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Cotton Futures for Beginners

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Trading Cotton Futures for Beginners

Are you interested in trading or hedging Cotton futures? Cotton futures trade for over 16 hours per day starting Sunday evenings at 8:00 pm CST and closing at 1:20 CST daily. This gives participants from around the globe ample opportunity to place trades.

Trading Cotton on the Intercontinental exchange (ICE) offers market participants a safe and liquid market. With daily volumes in the tens of thousands of contracts traded and open interest above 100,000 contracts, there is plenty of liquidity to enter and exit trades.

There are 3 Main concepts beginners must understand before they begin trading Cotton Futures.

  1. Financial Risk
    1. Trading futures and options on futures involve substantial risk and may not be appropriate for everyone. It is wise to begin your journey with a experienced commodity broker and be sure to be honest and open about your risk appetite. Start small and understand how much you are willing to risk before you enter the trade.
  • Margin
    • Trading in a margin account offers market participants leverage. A typical Initial Margin requirement is often 10-15% of contract value. This allows participants to save on capital deployment while participating in market fluctuations based on a full contract. This is a double edge sword, this type of account will magnify losses and gains, so start small and familiarize yourself with the market movements and how your account will fluctuate before trading bigger sizes.
  • Physical Delivery
    • Many commodity futures exist for commodity producers and end-users to hedge their goods they produce and use for their businesses. Sometimes market participants will want to offset their futures position by taking possession of the product or offset by getting rid of their physical to the counter party. This does not happen very often, and most futures positions are offset (liquidated) before First Notice Day. First notice day is 5 business days before the first delivery day of the spot contract month, which is the first business day of that month. This is another reason why you should work with a experienced broker when you are just starting out trading cotton futures. A good broker will always make sure your positions do not go past First Notice Day.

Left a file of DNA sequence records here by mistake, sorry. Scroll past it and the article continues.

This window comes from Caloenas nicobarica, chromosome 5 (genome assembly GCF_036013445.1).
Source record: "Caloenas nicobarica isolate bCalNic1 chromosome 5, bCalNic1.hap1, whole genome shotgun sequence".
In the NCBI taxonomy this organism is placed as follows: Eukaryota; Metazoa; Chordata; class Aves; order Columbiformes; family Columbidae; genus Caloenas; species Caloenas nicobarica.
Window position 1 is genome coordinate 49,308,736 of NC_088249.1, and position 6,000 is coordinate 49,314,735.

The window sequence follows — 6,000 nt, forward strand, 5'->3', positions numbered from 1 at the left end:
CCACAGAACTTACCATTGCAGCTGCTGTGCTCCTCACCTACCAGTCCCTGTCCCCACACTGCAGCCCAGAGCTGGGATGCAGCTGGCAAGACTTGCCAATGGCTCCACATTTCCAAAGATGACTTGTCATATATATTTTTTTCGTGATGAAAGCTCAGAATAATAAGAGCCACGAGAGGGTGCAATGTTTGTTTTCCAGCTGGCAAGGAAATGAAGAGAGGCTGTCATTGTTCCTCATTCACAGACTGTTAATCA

Once you grasp these 3 concepts you can begin to move into contract specifications. This is important to understand as you try to right size your trade. A Cotton Futures contract size is 50,000 lbs. This makes it easy for cotton producers and end-users to right size their hedges.

Price fluctuations are 1/100 of a cent (one point) per pound which is equivalent to $5.00 per contract.

Daily limits can range from 3 to 7 cents per pound ($1,500.00- $3,500.00). These can change based on the previous session’s price action.

In Summary

Trading Futures is not for everyone. This is why as a beginner or novice traders should consult with a series 3 licensed commodity broker that has experience trading Cotton Futures.

Cotton futures can make major moves around Monthly WASDE reports that the USDA will update their estimates of Supply and Demand numbers for the Cotton crop. To get notified of these updates please be sure to subscribe to our free-market data updates. You will want to watch for the Sunday evening email “Market Preview” to make sure you are in the know for upcoming reports that effect the markets you trade.

Be sure to manage your risk. Trading Cotton futures is as much about managing your capital as it is developing a narrative as to what direction you think the market will go.

We like to present the utilization of options while trading cotton futures. Options can be used for locking in gains, minimizing losses, or putting on a defined risk strategy before a major market moving report. Options can be a saving grace between holding a position through tough times and having to bail on a position during a market correction.

Contact Us

Still interested in trading Cotton Futures? Reach out to one of our experienced, series 3 licensed commodity brokers at Paradigm Futures.

This material has been prepared by a sales or trading employee or agent of Paradigm Futures, and is, or is in the nature of, a solicitation. This material is not a research report prepared by Paradigm Futures. By accepting this communication, you agree that you are an experienced user of the futures markets, capable of making independent trading decisions, and agree that you are not, and will not, rely solely on this communication in making trading decisions.

DISTRIBUTION IN SOME JURISDICTIONS MAY BE PROHIBITED OR RESTRICTED BY LAW.  PERSONS IN POSSESSION OF THIS COMMUNICATION INDIRECTLY SHOULD INFORM THEMSELVES ABOUT AND OBSERVE ANY SUCH PROHIBITION OR RESTRICTIONS.  TO THE EXTENT THAT YOU HAVE RECEIVED THIS COMMUNICATION INDIRECTLY AND SOLICITATIONS ARE PROHIBITED IN YOUR JURISDICTION WITHOUT REGISTRATION, THE MARKET COMMENTARY IN THIS COMMUNICATION SHOULD NOT BE CONSIDERED A SOLICITATION. The risk of loss in trading futures and/or options is substantial and each investor and/or trader must consider whether this is a suitable investment. Past performance, whether actual or indicated by simulated historical tests of strategies, is not indicative of future results. Trading advice is based on information taken from trades and statistical services and other sources that (Insert IB Name) believes are reliable. We do not guarantee that such information is accurate or complete and it should not be relied upon as such. Trading advice reflects our good faith judgment at a specific time and is subject to change without notice. There is no guarantee that the advice we give will result in profitable trades.

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